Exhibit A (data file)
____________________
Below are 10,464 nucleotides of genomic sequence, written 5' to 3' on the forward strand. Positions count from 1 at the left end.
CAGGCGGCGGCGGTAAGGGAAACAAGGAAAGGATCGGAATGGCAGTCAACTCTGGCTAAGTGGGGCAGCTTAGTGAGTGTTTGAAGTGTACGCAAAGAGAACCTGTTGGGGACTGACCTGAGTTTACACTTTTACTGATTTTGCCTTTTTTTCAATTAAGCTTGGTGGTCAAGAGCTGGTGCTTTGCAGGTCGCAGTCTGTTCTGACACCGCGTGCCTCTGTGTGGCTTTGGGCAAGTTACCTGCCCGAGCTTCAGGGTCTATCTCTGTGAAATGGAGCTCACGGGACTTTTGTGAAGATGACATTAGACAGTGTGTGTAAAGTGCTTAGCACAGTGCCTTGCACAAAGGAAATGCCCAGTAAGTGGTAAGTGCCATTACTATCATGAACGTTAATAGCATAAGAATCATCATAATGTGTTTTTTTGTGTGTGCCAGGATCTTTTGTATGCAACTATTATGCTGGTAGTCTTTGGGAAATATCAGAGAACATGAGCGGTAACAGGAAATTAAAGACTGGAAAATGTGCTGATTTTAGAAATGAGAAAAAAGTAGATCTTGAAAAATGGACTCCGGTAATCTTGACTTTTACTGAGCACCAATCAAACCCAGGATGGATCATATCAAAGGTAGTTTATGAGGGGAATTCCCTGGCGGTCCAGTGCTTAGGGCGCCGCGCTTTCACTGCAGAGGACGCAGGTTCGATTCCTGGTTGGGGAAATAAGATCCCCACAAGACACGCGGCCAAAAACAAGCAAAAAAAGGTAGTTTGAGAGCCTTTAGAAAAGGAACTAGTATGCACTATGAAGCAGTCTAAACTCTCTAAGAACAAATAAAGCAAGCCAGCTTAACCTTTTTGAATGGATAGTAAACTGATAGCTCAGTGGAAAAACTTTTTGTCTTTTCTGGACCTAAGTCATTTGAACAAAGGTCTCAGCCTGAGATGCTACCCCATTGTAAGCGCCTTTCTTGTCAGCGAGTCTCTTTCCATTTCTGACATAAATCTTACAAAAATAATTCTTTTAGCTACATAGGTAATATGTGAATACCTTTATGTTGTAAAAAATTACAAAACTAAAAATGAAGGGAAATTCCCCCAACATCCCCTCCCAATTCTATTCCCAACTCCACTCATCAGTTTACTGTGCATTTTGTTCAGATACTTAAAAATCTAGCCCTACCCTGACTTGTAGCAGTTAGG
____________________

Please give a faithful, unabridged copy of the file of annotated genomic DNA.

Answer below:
Below are 10,464 nucleotides of genomic sequence, written 5' to 3' on the forward strand. Positions count from 1 at the left end.
CAGGCGGCGGCGGTAAGGGAAACAAGGAAAGGATCGGAATGGCAGTCAACTCTGGCTAAGTGGGGCAGCTTAGTGAGTGTTTGAAGTGTACGCAAAGAGAACCTGTTGGGGACTGACCTGAGTTTACACTTTTACTGATTTTGCCTTTTTTTCAATTAAGCTTGGTGGTCAAGAGCTGGTGCTTTGCAGGTCGCAGTCTGTTCTGACACCGCGTGCCTCTGTGTGGCTTTGGGCAAGTTACCTGCCCGAGCTTCAGGGTCTATCTCTGTGAAATGGAGCTCACGGGACTTTTGTGAAGATGACATTAGACAGTGTGTGTAAAGTGCTTAGCACAGTGCCTTGCACAAAGGAAATGCCCAGTAAGTGGTAAGTGCCATTACTATCATGAACGTTAATAGCATAAGAATCATCATAATGTGTTTTTTTGTGTGTGCCAGGATCTTTTGTATGCAACTATTATGCTGGTAGTCTTTGGGAAATATCAGAGAACATGAGCGGTAACAGGAAATTAAAGACTGGAAAATGTGCTGATTTTAGAAATGAGAAAAAAGTAGATCTTGAAAAATGGACTCCGGTAATCTTGACTTTTACTGAGCACCAATCAAACCCAGGATGGATCATATCAAAGGTAGTTTATGAGGGGAATTCCCTGGCGGTCCAGTGCTTAGGGCGCCGCGCTTTCACTGCAGAGGACGCAGGTTCGATTCCTGGTTGGGGAAATAAGATCCCCACAAGACACGCGGCCAAAAACAAGCAAAAAAAGGTAGTTTGAGAGCCTTTAGAAAAGGAACTAGTATGCACTATGAAGCAGTCTAAACTCTCTAAGAACAAATAAAGCAAGCCAGCTTAACCTTTTTGAATGGATAGTAAACTGATAGCTCAGTGGAAAAACTTTTTGTCTTTTCTGGACCTAAGTCATTTGAACAAAGGTCTCAGCCTGAGATGCTACCCCATTGTAAGCGCCTTTCTTGTCAGCGAGTCTCTTTCCATTTCTGACATAAATCTTACAAAAATAATTCTTTTAGCTACATAGGTAATATGTGAATACCTTTATGTTGTAAAAAATTACAAAACTAAAAATGAAGGGAAATTCCCCCAACATCCCCTCCCAATTCTATTCCCAACTCCACTCATCAGTTTACTGTGCATTTTGTTCAGATACTTAAAAATCTAGCCCTACCCTGACTTGTAGCAGTTAGG